That's the game that got me home: don't get caught by that dude right behind you. This turned out to prove enormously difficult since my electrolyte depleted body was locking up here, there, and everywhere at once. My legs felt like they were contorting into a mass of knots below me. My feet felt like the were going to trip me up and send me to the ground at any moment. And since I hadn't fallen all day (a marked improvement over Tahoe Rim!), I was fiercely determined to remain rubber side down.
The finish line arrived and while bending over to help get my chip off, the ol' legs contorted violently and I was yelping like a puppy who just had it's tail stepped on. I hobbled into the gym of the middle school, then later out to my car to call Amanda (who had called Michael to come check on me at the finish since I said for her to start worrying at about 6pm if she hadn't heard from me--it was then 6:30.
In addition to remaining upright, I didn't blow chunks on the trail all day, as was a dilemma in Tahoe. But, the body knew the race was over now and it was time to begin the recovery process, and the first order of business? That's right. It's tied to the heat. Same thing happened to me in Kona in '04--finished and the body just shuts down and next thing you know you've taken up residence in the port-o-john. Lovely! And so it goes. How I appreciate these lessons in humility.
I was laying in the back of my trusty Subaru when Michael found me (a rather hot mess) and began urging me to get up, which soon brought on my final bout of vomiting. He split to get me a Sprite and some food and while I was heaving I heard someone say, "Bob?" It was the winner, Joe Pablubeski, a Red-Bluff resident, who capitalized this day on his heat acclimatized body, living and training where he does. Joe, put more than 45 more minutes into me in the last 30miles and won it by an hour. He stated he was in much the same condition as me when he finished. He had just emerged from his sweet RV that he brought to the race. I soon came to find that Joe is a fellow teacher, which immediately dried up the left-over competitive vapors remaining from our race. We agreed that we were in such bad shape because of each other--the hunter and the hunted. I'm always relieved to be beaten by someone who seems to love the thrill of the race so much. Joe showed a lot of guts out there, running in the lead, and putting an hour into me in his process. Prefontaine would dig that. I look forward to seeing him on the trail next year. I hope I'm as fast at 43 years young!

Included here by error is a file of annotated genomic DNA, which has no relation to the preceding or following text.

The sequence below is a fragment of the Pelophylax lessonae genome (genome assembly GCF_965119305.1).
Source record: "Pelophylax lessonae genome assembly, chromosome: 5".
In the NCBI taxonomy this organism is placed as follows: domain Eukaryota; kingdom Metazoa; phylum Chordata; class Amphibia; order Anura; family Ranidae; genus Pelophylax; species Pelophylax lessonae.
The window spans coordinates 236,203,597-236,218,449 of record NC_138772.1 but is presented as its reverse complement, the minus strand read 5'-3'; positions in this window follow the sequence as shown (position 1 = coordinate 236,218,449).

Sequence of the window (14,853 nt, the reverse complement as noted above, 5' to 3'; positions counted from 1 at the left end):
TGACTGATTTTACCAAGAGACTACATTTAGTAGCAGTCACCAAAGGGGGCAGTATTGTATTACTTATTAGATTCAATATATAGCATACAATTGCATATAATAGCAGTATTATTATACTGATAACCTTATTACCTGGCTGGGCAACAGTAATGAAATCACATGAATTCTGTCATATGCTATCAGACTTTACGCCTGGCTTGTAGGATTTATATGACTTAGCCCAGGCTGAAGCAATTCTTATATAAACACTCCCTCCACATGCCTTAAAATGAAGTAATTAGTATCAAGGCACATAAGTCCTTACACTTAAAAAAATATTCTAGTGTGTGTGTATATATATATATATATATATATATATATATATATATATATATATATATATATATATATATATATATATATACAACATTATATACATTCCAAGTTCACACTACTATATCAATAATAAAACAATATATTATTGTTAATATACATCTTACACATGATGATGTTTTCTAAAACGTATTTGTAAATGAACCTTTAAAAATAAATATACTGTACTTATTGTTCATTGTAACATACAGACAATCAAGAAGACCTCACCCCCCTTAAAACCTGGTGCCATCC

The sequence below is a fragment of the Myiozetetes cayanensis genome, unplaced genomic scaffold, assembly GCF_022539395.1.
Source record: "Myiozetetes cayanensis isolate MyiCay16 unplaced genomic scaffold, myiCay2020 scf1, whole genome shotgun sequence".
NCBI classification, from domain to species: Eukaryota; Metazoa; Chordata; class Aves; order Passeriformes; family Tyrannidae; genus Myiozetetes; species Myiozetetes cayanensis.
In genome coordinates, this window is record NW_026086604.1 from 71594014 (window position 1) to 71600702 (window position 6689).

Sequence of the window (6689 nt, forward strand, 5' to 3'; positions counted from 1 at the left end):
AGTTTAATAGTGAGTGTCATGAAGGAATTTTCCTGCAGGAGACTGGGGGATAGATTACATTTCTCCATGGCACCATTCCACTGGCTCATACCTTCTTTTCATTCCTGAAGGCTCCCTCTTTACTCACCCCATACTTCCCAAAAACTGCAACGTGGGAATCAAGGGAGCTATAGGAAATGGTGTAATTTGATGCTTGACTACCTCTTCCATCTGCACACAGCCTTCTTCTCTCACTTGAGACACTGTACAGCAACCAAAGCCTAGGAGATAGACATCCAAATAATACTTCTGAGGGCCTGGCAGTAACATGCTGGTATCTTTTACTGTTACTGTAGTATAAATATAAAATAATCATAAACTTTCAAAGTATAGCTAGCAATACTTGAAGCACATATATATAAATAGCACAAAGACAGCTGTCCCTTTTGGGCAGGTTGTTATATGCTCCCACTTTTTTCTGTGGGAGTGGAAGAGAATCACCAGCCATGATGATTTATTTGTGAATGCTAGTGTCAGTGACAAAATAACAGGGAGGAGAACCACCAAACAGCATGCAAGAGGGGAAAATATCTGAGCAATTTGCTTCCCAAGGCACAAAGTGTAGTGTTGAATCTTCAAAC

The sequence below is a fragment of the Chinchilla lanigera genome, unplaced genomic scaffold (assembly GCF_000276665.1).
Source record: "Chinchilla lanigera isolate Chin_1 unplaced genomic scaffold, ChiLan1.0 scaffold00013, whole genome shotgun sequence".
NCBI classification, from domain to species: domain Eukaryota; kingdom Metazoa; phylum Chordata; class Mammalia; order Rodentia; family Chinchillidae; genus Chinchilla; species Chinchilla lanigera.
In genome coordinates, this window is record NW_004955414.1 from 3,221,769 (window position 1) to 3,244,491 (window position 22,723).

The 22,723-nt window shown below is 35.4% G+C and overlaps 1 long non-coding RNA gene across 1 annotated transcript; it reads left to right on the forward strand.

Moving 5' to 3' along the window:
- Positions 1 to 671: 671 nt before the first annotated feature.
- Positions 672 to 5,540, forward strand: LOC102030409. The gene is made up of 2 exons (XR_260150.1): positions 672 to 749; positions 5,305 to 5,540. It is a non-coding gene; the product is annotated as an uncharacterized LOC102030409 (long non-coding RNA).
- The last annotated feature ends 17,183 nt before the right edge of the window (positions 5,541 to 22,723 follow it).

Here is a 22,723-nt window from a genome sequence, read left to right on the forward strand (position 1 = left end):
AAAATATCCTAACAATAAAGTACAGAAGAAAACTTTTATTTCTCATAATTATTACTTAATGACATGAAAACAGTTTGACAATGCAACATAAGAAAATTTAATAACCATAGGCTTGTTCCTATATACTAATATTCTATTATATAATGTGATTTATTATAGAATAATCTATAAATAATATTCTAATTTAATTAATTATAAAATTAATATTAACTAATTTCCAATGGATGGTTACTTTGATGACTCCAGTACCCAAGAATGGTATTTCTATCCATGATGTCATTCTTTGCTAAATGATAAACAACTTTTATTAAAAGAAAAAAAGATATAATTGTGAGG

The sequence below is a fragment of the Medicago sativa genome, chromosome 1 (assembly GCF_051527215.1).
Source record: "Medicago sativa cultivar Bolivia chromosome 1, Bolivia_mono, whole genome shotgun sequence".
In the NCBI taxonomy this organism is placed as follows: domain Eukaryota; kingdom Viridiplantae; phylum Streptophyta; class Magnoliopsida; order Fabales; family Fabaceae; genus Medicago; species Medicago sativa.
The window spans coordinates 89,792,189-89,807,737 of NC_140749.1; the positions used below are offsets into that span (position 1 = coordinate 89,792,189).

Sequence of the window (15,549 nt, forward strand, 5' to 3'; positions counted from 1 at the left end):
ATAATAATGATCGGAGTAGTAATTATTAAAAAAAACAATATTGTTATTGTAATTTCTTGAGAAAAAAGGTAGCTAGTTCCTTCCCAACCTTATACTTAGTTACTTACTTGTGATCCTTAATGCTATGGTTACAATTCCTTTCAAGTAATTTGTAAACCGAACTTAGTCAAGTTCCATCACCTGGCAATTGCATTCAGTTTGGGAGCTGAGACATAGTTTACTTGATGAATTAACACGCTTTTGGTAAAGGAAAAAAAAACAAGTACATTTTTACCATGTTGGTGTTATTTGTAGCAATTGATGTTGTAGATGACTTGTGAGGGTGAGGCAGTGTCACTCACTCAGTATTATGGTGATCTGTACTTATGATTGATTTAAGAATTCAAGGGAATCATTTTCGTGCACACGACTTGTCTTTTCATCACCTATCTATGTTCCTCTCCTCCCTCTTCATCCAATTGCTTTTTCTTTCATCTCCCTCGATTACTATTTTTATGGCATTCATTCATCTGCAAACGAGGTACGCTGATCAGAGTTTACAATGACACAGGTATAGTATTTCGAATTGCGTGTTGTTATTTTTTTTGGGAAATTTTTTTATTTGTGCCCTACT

Western States lottery sign up is Thursday, Oct. 1st. Hoping I get into it. Otherwise, may either go back to Tahoe Rim next year to shave a couple hours off my '09 time, or even think about doing a different 100miler; it really depends on the timing with school's end in May and beginning in early August.
It's not just about doing it. It's about doing it better and better, until it's a masterpiece, a work of art.
Point Positive. -b